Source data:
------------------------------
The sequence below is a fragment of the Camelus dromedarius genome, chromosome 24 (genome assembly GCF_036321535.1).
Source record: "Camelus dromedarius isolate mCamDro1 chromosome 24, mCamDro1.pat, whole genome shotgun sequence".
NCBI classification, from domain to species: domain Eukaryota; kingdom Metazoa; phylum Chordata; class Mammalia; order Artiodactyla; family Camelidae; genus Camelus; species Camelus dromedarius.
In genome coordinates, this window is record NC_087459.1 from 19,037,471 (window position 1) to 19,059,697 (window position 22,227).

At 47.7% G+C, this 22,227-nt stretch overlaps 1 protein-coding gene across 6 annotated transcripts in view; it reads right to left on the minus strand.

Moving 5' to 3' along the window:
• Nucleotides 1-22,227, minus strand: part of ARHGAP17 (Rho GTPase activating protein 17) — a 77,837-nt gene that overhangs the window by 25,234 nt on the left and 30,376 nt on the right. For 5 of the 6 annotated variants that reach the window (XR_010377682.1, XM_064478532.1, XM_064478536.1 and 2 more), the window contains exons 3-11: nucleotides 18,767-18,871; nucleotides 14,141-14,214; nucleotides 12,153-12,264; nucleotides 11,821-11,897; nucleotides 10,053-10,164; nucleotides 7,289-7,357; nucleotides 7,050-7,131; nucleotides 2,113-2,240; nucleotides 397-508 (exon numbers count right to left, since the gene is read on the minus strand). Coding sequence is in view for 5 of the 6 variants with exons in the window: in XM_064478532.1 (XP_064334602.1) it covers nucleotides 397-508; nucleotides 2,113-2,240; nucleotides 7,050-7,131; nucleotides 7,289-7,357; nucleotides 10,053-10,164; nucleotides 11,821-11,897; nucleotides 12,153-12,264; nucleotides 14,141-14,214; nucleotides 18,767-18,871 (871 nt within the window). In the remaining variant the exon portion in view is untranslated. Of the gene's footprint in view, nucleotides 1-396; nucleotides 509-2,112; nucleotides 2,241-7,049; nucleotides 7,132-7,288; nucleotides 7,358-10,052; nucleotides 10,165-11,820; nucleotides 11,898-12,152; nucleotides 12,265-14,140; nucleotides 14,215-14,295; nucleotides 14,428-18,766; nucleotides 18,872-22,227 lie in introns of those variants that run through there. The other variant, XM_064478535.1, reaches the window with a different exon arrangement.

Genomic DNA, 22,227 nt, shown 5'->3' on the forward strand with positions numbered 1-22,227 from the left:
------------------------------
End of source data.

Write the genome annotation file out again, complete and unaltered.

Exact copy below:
The sequence below is a fragment of the Camelus dromedarius genome, chromosome 24 (genome assembly GCF_036321535.1).
Source record: "Camelus dromedarius isolate mCamDro1 chromosome 24, mCamDro1.pat, whole genome shotgun sequence".
NCBI classification, from domain to species: domain Eukaryota; kingdom Metazoa; phylum Chordata; class Mammalia; order Artiodactyla; family Camelidae; genus Camelus; species Camelus dromedarius.
In genome coordinates, this window is record NC_087459.1 from 19,037,471 (window position 1) to 19,059,697 (window position 22,227).

At 47.7% G+C, this 22,227-nt stretch overlaps 1 protein-coding gene across 6 annotated transcripts in view; it reads right to left on the minus strand.

Moving 5' to 3' along the window:
• Nucleotides 1-22,227, minus strand: part of ARHGAP17 (Rho GTPase activating protein 17) — a 77,837-nt gene that overhangs the window by 25,234 nt on the left and 30,376 nt on the right. For 5 of the 6 annotated variants that reach the window (XR_010377682.1, XM_064478532.1, XM_064478536.1 and 2 more), the window contains exons 3-11: nucleotides 18,767-18,871; nucleotides 14,141-14,214; nucleotides 12,153-12,264; nucleotides 11,821-11,897; nucleotides 10,053-10,164; nucleotides 7,289-7,357; nucleotides 7,050-7,131; nucleotides 2,113-2,240; nucleotides 397-508 (exon numbers count right to left, since the gene is read on the minus strand). Coding sequence is in view for 5 of the 6 variants with exons in the window: in XM_064478532.1 (XP_064334602.1) it covers nucleotides 397-508; nucleotides 2,113-2,240; nucleotides 7,050-7,131; nucleotides 7,289-7,357; nucleotides 10,053-10,164; nucleotides 11,821-11,897; nucleotides 12,153-12,264; nucleotides 14,141-14,214; nucleotides 18,767-18,871 (871 nt within the window). In the remaining variant the exon portion in view is untranslated. Of the gene's footprint in view, nucleotides 1-396; nucleotides 509-2,112; nucleotides 2,241-7,049; nucleotides 7,132-7,288; nucleotides 7,358-10,052; nucleotides 10,165-11,820; nucleotides 11,898-12,152; nucleotides 12,265-14,140; nucleotides 14,215-14,295; nucleotides 14,428-18,766; nucleotides 18,872-22,227 lie in introns of those variants that run through there. The other variant, XM_064478535.1, reaches the window with a different exon arrangement.

Genomic DNA, 22,227 nt, shown 5'->3' on the forward strand with positions numbered 1-22,227 from the left: